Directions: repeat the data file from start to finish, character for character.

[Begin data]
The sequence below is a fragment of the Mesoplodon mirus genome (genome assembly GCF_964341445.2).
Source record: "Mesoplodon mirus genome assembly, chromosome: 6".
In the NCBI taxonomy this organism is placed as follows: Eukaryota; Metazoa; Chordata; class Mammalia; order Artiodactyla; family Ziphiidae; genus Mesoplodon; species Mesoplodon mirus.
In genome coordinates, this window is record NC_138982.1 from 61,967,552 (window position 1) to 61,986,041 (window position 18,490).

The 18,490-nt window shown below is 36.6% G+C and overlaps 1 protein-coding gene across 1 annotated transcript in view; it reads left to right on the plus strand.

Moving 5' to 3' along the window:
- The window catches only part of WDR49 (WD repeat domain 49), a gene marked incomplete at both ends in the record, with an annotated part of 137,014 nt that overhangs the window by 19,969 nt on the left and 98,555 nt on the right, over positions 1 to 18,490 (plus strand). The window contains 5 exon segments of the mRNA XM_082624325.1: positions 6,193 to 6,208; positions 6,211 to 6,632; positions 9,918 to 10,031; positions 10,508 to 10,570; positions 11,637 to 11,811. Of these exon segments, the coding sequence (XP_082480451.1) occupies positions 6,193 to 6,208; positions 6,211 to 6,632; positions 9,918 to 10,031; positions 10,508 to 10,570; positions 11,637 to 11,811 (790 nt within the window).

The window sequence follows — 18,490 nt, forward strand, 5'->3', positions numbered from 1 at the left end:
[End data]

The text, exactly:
The sequence below is a fragment of the Mesoplodon mirus genome (genome assembly GCF_964341445.2).
Source record: "Mesoplodon mirus genome assembly, chromosome: 6".
In the NCBI taxonomy this organism is placed as follows: Eukaryota; Metazoa; Chordata; class Mammalia; order Artiodactyla; family Ziphiidae; genus Mesoplodon; species Mesoplodon mirus.
In genome coordinates, this window is record NC_138982.1 from 61,967,552 (window position 1) to 61,986,041 (window position 18,490).

The 18,490-nt window shown below is 36.6% G+C and overlaps 1 protein-coding gene across 1 annotated transcript in view; it reads left to right on the plus strand.

Moving 5' to 3' along the window:
- The window catches only part of WDR49 (WD repeat domain 49), a gene marked incomplete at both ends in the record, with an annotated part of 137,014 nt that overhangs the window by 19,969 nt on the left and 98,555 nt on the right, over positions 1 to 18,490 (plus strand). The window contains 5 exon segments of the mRNA XM_082624325.1: positions 6,193 to 6,208; positions 6,211 to 6,632; positions 9,918 to 10,031; positions 10,508 to 10,570; positions 11,637 to 11,811. Of these exon segments, the coding sequence (XP_082480451.1) occupies positions 6,193 to 6,208; positions 6,211 to 6,632; positions 9,918 to 10,031; positions 10,508 to 10,570; positions 11,637 to 11,811 (790 nt within the window).

The window sequence follows — 18,490 nt, forward strand, 5'->3', positions numbered from 1 at the left end: